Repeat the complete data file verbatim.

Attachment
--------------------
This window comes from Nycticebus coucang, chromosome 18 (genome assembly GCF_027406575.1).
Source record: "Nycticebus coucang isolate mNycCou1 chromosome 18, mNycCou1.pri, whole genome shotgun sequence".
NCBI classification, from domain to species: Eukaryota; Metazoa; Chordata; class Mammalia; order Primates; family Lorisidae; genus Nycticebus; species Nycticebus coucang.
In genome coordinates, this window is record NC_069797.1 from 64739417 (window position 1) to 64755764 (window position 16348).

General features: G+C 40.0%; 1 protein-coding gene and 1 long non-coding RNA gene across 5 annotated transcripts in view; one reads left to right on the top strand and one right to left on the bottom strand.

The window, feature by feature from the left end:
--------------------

This window comes from Nycticebus coucang, chromosome 18 (genome assembly GCF_027406575.1).
Source record: "Nycticebus coucang isolate mNycCou1 chromosome 18, mNycCou1.pri, whole genome shotgun sequence".
NCBI classification, from domain to species: Eukaryota; Metazoa; Chordata; class Mammalia; order Primates; family Lorisidae; genus Nycticebus; species Nycticebus coucang.
In genome coordinates, this window is record NC_069797.1 from 64739417 (window position 1) to 64755764 (window position 16348).

General features: G+C 40.0%; 1 protein-coding gene and 1 long non-coding RNA gene across 5 annotated transcripts in view; one reads left to right on the top strand and one right to left on the bottom strand.

The window, feature by feature from the left end: